Shield volcanoes are those that are less noticeable as a volcano, that is of course unless the volcano is active, because they are usually spread out over a large area and not shaped like the classical tall steep sided mountain like composite volcano. but are much flatter in elevation.
Instead, shield volcanoes are broad, flat volcanoes which cover a larger area that composite volcanoes.
Also, the magma has a lower viscosity than those of composite volcanoes and this low viscosity lava is much more prone to flowing and seldom ever explode. The shield volcano is typical of those that grow up from the ocean floors.
Examples of shield volcanoes include Haleakala and Kilauea, both in the Hawaiian islands and Medicine Lake volcano in northern California.

The Strato Volcanoes Go Down Go Up
3. Composite Volcanoes
Composite volcanoes are those with the classical steep-sided high-peaked mountain. Examples are Mount Rainier and Mount Baker, both in Washington state.
Composite volcanoes are those that have a tendency to blow off the top. The reason for this is that in most cases the lava from the previous eruption filled the core of the mountain and cooled to rock. When the lava wants to come out again, it must blow away the blocking hard rock. The best example of a composite volcano which has blown off it′s top is Mount Saint Hellens.

The Super Volcanoes Go Down Go Up
4. Caldera
A caldera is a large depression formed after the earth′s surface collapses into the magma chamber of a hot spot. This collapse of the earth occurs after a major eruption from the hot spot and usually leaves a large somewhat flat crater.
Often, a small cone will begin to grow inside of a caldera, which will continue to smoke and erupt lava, increasing the size of the cone for a long time after.
Examples of a caldera are Mount Aniakchak in Alaska, Mount Mazama in Oregon, and the Yellowstone caldera in Wyoming.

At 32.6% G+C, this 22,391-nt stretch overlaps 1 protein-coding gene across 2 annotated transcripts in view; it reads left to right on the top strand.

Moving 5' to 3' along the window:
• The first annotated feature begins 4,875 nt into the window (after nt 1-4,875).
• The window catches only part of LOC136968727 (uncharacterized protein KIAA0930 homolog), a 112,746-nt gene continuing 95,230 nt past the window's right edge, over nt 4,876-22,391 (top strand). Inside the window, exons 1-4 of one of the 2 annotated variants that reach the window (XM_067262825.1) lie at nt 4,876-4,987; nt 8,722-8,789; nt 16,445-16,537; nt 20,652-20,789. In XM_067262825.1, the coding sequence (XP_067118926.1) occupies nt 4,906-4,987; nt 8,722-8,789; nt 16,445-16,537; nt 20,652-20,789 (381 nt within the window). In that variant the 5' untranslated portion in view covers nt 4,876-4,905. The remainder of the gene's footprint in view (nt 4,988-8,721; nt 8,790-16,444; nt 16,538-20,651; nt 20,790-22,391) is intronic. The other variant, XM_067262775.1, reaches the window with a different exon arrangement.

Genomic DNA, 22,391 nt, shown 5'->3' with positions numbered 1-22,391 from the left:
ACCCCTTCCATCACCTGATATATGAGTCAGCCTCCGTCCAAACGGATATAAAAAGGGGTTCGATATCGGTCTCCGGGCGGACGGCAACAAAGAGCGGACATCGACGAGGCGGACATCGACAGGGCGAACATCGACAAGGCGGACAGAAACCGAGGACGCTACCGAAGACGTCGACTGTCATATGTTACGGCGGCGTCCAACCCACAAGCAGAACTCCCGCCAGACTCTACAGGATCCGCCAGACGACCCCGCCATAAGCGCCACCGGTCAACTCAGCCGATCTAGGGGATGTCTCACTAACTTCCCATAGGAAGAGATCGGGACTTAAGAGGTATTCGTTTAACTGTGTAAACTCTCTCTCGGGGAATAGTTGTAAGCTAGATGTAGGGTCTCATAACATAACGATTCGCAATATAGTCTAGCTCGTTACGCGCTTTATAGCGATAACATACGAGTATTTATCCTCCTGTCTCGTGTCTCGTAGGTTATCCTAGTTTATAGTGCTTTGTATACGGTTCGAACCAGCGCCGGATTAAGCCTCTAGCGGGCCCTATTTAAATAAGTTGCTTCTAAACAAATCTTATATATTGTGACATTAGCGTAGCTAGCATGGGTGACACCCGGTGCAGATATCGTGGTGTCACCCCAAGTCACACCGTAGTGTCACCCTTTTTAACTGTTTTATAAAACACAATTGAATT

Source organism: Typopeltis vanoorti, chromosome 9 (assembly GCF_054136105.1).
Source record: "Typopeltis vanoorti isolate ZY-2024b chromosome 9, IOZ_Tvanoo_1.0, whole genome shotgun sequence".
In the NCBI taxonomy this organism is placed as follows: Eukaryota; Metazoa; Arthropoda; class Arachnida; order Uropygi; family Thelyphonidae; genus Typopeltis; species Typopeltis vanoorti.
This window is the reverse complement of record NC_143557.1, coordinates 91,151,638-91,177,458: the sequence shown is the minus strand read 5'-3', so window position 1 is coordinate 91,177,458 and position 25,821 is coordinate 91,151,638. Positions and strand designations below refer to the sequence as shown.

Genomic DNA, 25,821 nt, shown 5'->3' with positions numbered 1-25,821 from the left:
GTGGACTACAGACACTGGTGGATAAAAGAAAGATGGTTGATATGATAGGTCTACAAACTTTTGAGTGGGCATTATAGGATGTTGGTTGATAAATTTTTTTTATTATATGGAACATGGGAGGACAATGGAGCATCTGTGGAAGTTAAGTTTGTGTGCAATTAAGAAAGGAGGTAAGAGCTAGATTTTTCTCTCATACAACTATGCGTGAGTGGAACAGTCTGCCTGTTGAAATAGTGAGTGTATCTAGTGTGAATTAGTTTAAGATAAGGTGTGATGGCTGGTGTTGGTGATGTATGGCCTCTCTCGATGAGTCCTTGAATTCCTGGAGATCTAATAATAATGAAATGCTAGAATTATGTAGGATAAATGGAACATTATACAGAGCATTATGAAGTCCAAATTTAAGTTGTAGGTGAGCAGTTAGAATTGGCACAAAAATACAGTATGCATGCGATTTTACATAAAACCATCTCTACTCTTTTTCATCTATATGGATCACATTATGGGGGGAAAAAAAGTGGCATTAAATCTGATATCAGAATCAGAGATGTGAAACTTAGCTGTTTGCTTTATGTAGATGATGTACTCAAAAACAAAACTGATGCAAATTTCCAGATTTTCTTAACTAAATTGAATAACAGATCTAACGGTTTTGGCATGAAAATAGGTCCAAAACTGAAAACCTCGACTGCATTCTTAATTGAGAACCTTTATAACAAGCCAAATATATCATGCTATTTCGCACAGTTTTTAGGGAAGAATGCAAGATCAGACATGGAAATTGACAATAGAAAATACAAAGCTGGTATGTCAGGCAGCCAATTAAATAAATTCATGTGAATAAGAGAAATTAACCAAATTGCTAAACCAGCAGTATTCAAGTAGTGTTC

The Rift Volcanoes Go Down Go Up
5. Rift Volcano
A less common type of volcano is rift volcano which, like a fissure volcano, are both long linear cracks in the surface of the earth out of which lava exudes, usually in very large amounts.
A rift is usually larger than a fissure and in most cases, rifts are found on dry earth where a fissures are found at divergent plates in mid ocean ridges.
Rift volcanoes form when magma rises into the gap between diverging plates, thus, these volcanoes occur at or near actual tectonic plate boundaries.
The separation process of the plates is a continuous action that upon exceeding the strength of the surface rocks, causes intermittent fracturing in these rocks, which in turn, allows magma eruptions often accompanied with earthquakes.
The best example of a rift volcano is Craters of the Moon National Monument.

The Fissure Volcano Go Down Go Up
6. Fissure Volcano
A fissure volcano is also known as a fissure vent, volcanic fissure and eruption fissure, is a linear volcanic crack or vent through which lava erupts, usually without any explosive activity.
The fissure volcano is usually no more than ten feet wide but often is very long.
Fissure volcanoes can cause large flood basalts which run first in lava channels and later in lava tubes. However, after time the eruption will build spatter cones which often becomes the focal point of the eruption.
Fissure volcanoes are often found along rift zones and are often part of the structure of a shield volcano.
A good example of a fissure volcano is what has caused the island of Hawaii. Although most of Hawaii is now a shield volcano, is is likely that it all began with a fissure vent at the bottom of the ocean.

The Lava Dome Volcano Go Down Go Up
A lava dome is a circular mound-shaped protrusion resulting from the slow extrusion of viscous lava from a volcano that will form when lava piles up over a volcano′s vent instead of moving away. Dome-building eruptions are common, particularly in convergent plate boundary settings. Some six percent of eruptions on Earth are lava dome forming. Often, a lava dome can form in the crater of a larger volcano.
The geochemistry of lava domes can vary from basalt to rhyolite although the majority are of intermediate composition such as Santiaguito, dacite-andesite. The characteristic dome shape is attributed to a high viscosity which prevents the lava from flowing far horizontally. This high viscosity can be obtained in two ways: by high levels of silica in the magma; or by degassing of fluid magma.
Since viscous basaltic and andesitic domes weather fast and easily break apart by further input of fluid lava, most of the preserved domes have high silica content and consist of rhyolite or dacite.